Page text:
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FX traders heed Draghi "don't short" advice on euro
* ECB's resolve to protect euro helps sentiment
* Euro seen firmer before next ECB meeting
* FX Options indicate euro losses versus dollar to slow
By Anirban Nag
LONDON, Aug 7 (Reuters) - European Central Bank chief Mario Draghi's warning not to bet against the euro has given traders pause and should see the currency rise in coming weeks though any delay in implementing anti-crisis measures will see it punished.
Since Draghi's comments last Thursday, which highlighted his determination to save the currency bloc from disintegration, the euro has risen to a one-month high against the dollar and the British pound.
It has also bounced against other currencies on expectations the ECB will take decisive action to lower crippling borrowing costs for Spain and Italy, the two countries at the epicentre of the three-year-old euro zone debt crisis, which could still tear the bloc apart.
Draghi's words have reduced the risk of a nasty euro-negative surprise, traders and analysts said. But, they add, they have only won policymakers limited time to turn their pledges into action.
Last week, the ECB indicated any resumption of its bond-buying programme would not come before September and that such a move would happen only if governments applied for assistance from the euro zone's rescue funds.
Nonetheless, traders, who had persistently sold the euro this year, welcomed Draghi's willingness to put in place policies to prevent a break-up of the currency and said his comments had raised the risk of betting against its survival.
"It's pointless to bet against the ECB. The risk-reward for euro short positions has shifted," said a senior foreign exchange trader at a large bank, referring to bets the eruro will fall.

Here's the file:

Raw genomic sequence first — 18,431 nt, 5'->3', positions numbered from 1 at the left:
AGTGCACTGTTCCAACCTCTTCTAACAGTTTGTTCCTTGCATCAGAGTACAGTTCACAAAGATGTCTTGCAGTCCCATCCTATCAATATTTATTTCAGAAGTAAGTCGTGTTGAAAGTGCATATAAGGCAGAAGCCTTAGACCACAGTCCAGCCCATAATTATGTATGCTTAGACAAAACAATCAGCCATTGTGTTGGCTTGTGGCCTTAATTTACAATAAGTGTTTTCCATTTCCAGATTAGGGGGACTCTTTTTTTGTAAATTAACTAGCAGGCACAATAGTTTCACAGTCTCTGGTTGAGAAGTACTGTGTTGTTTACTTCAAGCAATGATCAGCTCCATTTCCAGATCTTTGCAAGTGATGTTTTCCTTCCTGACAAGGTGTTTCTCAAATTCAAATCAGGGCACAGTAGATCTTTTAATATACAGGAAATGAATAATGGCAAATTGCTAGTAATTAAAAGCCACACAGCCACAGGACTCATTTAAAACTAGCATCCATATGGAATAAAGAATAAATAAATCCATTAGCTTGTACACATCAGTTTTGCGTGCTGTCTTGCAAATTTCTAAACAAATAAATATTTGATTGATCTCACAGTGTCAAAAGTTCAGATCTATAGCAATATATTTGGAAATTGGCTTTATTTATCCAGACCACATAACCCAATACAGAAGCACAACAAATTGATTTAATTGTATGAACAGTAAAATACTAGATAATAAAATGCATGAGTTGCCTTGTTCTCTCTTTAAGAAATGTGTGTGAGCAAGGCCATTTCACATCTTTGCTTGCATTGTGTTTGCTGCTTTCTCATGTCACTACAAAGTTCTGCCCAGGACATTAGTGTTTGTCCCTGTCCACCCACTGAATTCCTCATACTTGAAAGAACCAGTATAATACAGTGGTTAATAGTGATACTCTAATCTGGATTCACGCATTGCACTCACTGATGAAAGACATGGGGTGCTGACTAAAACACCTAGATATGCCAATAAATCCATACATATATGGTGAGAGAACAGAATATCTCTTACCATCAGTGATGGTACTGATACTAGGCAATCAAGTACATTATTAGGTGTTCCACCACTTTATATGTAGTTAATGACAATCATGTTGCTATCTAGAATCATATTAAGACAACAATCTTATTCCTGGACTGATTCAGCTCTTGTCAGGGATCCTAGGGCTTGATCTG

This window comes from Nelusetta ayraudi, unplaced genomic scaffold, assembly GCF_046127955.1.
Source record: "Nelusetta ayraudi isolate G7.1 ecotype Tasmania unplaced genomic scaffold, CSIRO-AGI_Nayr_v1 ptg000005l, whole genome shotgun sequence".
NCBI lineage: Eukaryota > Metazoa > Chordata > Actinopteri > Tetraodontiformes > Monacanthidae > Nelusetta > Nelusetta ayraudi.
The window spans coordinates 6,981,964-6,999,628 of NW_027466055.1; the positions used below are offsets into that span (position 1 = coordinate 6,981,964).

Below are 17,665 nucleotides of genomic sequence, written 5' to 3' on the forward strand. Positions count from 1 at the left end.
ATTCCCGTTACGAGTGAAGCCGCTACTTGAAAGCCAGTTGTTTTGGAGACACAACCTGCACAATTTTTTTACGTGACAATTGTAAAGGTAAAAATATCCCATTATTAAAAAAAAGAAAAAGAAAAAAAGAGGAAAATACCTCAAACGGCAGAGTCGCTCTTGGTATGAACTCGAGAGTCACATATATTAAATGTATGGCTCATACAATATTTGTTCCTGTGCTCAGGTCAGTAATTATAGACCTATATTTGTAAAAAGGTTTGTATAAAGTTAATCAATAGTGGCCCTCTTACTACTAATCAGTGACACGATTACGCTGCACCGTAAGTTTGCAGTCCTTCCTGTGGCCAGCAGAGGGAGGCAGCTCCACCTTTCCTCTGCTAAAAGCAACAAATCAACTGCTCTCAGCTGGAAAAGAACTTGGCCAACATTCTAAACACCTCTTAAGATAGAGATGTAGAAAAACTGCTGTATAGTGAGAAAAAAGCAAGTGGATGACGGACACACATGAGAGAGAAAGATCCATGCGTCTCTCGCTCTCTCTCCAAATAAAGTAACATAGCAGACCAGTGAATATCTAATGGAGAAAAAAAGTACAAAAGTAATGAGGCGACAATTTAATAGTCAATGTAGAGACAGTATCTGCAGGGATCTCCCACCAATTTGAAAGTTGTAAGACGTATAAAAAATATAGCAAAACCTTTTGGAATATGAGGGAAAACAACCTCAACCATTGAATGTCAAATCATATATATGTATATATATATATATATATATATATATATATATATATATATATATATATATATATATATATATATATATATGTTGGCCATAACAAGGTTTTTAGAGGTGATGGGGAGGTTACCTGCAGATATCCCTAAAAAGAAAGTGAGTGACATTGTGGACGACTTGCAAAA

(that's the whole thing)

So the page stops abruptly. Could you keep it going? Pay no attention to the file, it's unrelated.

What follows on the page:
"Draghi has opened the door for aggressive ECB action should peripheral spreads widen further. Once Spain and Italy relent and seek European Union aid, we believe markets will rally."
While details of how the ECB will buy bonds and how much it is prepared to spend are still sketchy, its willingness to take bold decisions should help the euro recover some of the year's lost ground before the central bank's September meeting.
"A new intervention tool is in the making which creates unlimited firepower to defend European sovereigns..." said George Saravelos, currency strategist at Deutsche Bank.
"The fact that this backstop is now being created will serve to substantially reduce risk premia on European assets as well as the euro, even before the details are worked out. It's now time to turn tactically bullish euro against the dollar, the yen and sterling."
The risk premium is the extra amount investors seek while buying an asset over a risk-free counterpart.
Saravelos saw the euro firming to $1.27, 100 Japanese yen and 81 pence against sterling. The euro was trading at $1.2425, 97.50 yen and 79.35 pence on Tuesday.
In the options market, demand to hedge against further short-term euro weakness is ebbing while one-month risk reversals, which measure the relative demand for put or call options in a currency, are showing a reduced bias towards more euro falls.
"The ECB's decision to limit sovereign spreads reduces the probability of a serious euro accident like Spain losing market access," said Paul Meggyesi, currency strategist at JPMorgan.
Spanish Prime Minister Mariano Rajoy suggested last week he was inching closer to requesting help from the euro zone rescue fund, although he wanted to see the conditions that would be attached.
Traders said they are willing to give Draghi until September to work out the details. In the meantime, the euro could pare some of its losses, although a sustained rally into the year end is unlikely.
"As a result (of Spain seeking aid) the euro could squeeze higher above its current $1.20-$1.25 range against the dollar this month," said Mansoor Mohiuddin, head of FX strategy at UBS.
"But we maintain our longer-term $1.15 target as ECB balance sheet expansion will cyclically weaken the currency again."
The fact the ECB is willing to expand its balance sheet well beyond its current 3 trillion euros, making it even bigger than that of the U.S. Federal Reserve, is a green light to sell the euro more aggressively, some analysts say.
"We expect the euro to weaken to $1.15 by year-end. Weak periphery fundamentals...combined with our call for an ECB rate cut in September should weaken the euro, particularly if QE3 in the U.S. only follows further negative data," Bank of America-Merrill Lynch strategists said in a note.
Another round of quantitative easing (QE3) in the United States is expected to weigh on the dollar and give other currencies, including the euro, a boost.
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